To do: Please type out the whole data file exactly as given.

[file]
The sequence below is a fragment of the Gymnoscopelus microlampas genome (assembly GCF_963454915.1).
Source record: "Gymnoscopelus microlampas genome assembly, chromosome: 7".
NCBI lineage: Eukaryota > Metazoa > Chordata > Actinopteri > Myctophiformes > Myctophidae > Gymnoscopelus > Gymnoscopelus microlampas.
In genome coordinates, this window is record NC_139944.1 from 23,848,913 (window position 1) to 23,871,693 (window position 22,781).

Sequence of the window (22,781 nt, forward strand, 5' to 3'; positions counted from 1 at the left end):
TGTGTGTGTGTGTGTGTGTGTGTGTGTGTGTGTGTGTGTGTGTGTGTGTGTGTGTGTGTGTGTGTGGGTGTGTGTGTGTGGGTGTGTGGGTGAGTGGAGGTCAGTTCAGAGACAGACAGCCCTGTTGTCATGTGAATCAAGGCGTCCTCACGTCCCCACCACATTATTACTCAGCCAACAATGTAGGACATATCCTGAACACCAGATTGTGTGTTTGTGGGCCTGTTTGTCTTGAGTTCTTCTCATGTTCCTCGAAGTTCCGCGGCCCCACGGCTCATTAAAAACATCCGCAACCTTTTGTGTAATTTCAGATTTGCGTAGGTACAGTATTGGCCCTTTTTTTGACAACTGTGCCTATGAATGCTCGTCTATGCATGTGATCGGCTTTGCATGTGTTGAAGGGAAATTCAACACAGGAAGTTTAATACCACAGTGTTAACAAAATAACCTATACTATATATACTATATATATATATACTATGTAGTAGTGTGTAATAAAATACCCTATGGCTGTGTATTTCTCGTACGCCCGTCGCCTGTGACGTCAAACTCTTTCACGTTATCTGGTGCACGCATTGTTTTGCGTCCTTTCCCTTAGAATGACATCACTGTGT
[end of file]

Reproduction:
The sequence below is a fragment of the Gymnoscopelus microlampas genome (assembly GCF_963454915.1).
Source record: "Gymnoscopelus microlampas genome assembly, chromosome: 7".
NCBI lineage: Eukaryota > Metazoa > Chordata > Actinopteri > Myctophiformes > Myctophidae > Gymnoscopelus > Gymnoscopelus microlampas.
In genome coordinates, this window is record NC_139944.1 from 23,848,913 (window position 1) to 23,871,693 (window position 22,781).

Sequence of the window (22,781 nt, forward strand, 5' to 3'; positions counted from 1 at the left end):
TGTGTGTGTGTGTGTGTGTGTGTGTGTGTGTGTGTGTGTGTGTGTGTGTGTGTGTGTGTGTGTGTGGGTGTGTGTGTGTGGGTGTGTGGGTGAGTGGAGGTCAGTTCAGAGACAGACAGCCCTGTTGTCATGTGAATCAAGGCGTCCTCACGTCCCCACCACATTATTACTCAGCCAACAATGTAGGACATATCCTGAACACCAGATTGTGTGTTTGTGGGCCTGTTTGTCTTGAGTTCTTCTCATGTTCCTCGAAGTTCCGCGGCCCCACGGCTCATTAAAAACATCCGCAACCTTTTGTGTAATTTCAGATTTGCGTAGGTACAGTATTGGCCCTTTTTTTGACAACTGTGCCTATGAATGCTCGTCTATGCATGTGATCGGCTTTGCATGTGTTGAAGGGAAATTCAACACAGGAAGTTTAATACCACAGTGTTAACAAAATAACCTATACTATATATACTATATATATATATACTATGTAGTAGTGTGTAATAAAATACCCTATGGCTGTGTATTTCTCGTACGCCCGTCGCCTGTGACGTCAAACTCTTTCACGTTATCTGGTGCACGCATTGTTTTGCGTCCTTTCCCTTAGAATGACATCACTGTGT